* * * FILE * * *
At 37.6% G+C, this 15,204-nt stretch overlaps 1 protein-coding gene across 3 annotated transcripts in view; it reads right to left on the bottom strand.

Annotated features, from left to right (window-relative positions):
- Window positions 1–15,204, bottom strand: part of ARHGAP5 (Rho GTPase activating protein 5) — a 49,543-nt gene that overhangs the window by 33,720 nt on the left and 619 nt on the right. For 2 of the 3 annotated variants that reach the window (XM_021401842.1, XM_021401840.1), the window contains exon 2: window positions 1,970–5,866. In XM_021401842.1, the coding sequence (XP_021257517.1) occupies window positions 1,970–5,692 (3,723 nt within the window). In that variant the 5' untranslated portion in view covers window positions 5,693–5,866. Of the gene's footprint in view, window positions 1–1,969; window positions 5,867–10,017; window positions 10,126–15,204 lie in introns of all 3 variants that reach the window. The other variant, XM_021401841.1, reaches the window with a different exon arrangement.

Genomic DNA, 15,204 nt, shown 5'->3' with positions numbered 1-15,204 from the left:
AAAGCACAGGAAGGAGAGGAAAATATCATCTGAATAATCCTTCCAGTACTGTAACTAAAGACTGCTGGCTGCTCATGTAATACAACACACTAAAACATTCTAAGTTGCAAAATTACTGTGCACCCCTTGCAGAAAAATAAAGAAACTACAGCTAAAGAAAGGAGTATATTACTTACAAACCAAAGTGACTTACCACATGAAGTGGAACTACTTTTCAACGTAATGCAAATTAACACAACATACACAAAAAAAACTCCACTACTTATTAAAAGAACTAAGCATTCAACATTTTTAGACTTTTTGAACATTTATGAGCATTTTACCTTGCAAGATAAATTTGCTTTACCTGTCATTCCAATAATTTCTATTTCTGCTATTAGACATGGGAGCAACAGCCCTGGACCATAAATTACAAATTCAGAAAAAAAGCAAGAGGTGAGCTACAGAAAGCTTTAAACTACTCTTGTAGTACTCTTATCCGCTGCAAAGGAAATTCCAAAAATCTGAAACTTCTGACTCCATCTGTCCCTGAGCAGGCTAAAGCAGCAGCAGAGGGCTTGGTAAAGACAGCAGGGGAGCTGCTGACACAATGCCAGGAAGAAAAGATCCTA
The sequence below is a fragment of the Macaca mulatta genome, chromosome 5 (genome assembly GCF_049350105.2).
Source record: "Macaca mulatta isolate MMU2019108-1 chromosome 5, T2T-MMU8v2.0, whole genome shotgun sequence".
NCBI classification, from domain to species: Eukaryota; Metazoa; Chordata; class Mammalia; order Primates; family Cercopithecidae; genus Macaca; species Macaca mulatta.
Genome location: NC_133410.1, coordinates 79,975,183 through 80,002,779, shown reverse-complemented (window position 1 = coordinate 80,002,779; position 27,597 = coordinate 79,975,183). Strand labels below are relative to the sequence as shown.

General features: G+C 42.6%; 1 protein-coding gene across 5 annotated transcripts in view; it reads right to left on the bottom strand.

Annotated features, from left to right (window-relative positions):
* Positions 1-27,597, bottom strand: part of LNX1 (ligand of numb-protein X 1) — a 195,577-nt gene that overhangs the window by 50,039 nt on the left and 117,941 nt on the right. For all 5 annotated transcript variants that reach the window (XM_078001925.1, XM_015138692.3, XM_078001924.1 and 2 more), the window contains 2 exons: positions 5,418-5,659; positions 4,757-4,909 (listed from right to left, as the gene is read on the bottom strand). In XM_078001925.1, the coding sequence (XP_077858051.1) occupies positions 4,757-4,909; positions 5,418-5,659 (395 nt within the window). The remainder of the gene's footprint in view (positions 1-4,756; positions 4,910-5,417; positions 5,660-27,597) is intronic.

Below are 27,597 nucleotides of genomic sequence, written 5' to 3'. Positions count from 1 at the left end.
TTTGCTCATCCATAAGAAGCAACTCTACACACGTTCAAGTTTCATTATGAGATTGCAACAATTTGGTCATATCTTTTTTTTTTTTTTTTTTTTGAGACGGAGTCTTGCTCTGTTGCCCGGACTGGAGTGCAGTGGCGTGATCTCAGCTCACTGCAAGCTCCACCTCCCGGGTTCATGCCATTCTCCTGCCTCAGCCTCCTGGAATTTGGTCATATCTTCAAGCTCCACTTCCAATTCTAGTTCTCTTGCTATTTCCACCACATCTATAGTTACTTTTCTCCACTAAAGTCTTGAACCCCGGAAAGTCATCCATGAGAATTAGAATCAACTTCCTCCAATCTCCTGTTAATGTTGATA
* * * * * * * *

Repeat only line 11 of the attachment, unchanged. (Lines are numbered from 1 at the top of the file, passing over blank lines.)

Annotated features, from left to right (window-relative positions):